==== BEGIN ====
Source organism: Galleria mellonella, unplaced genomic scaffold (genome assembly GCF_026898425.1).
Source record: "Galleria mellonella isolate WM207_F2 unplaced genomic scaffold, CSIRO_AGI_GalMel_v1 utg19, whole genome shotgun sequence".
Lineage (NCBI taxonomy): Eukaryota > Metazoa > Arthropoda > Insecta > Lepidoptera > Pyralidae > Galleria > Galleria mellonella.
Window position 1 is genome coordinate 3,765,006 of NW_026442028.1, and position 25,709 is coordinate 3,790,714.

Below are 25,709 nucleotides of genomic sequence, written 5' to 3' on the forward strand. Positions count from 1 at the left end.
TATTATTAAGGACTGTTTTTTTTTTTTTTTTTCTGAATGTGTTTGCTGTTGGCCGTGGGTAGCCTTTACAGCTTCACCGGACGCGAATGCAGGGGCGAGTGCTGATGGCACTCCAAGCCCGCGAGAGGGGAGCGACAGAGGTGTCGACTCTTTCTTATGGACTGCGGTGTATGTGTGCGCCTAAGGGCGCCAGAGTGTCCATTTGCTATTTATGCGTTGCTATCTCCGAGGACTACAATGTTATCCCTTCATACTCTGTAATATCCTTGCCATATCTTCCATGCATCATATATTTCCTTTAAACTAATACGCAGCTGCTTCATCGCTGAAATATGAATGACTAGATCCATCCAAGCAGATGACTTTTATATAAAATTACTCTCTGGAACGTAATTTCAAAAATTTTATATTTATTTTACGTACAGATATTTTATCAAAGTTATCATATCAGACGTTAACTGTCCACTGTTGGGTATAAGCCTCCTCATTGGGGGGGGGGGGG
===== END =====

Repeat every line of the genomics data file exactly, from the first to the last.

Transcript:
Source organism: Galleria mellonella, unplaced genomic scaffold (genome assembly GCF_026898425.1).
Source record: "Galleria mellonella isolate WM207_F2 unplaced genomic scaffold, CSIRO_AGI_GalMel_v1 utg19, whole genome shotgun sequence".
Lineage (NCBI taxonomy): Eukaryota > Metazoa > Arthropoda > Insecta > Lepidoptera > Pyralidae > Galleria > Galleria mellonella.
Window position 1 is genome coordinate 3,765,006 of NW_026442028.1, and position 25,709 is coordinate 3,790,714.

Below are 25,709 nucleotides of genomic sequence, written 5' to 3' on the forward strand. Positions count from 1 at the left end.
TATTATTAAGGACTGTTTTTTTTTTTTTTTTTCTGAATGTGTTTGCTGTTGGCCGTGGGTAGCCTTTACAGCTTCACCGGACGCGAATGCAGGGGCGAGTGCTGATGGCACTCCAAGCCCGCGAGAGGGGAGCGACAGAGGTGTCGACTCTTTCTTATGGACTGCGGTGTATGTGTGCGCCTAAGGGCGCCAGAGTGTCCATTTGCTATTTATGCGTTGCTATCTCCGAGGACTACAATGTTATCCCTTCATACTCTGTAATATCCTTGCCATATCTTCCATGCATCATATATTTCCTTTAAACTAATACGCAGCTGCTTCATCGCTGAAATATGAATGACTAGATCCATCCAAGCAGATGACTTTTATATAAAATTACTCTCTGGAACGTAATTTCAAAAATTTTATATTTATTTTACGTACAGATATTTTATCAAAGTTATCATATCAGACGTTAACTGTCCACTGTTGGGTATAAGCCTCCTCATTGGGGGGGGGGGGG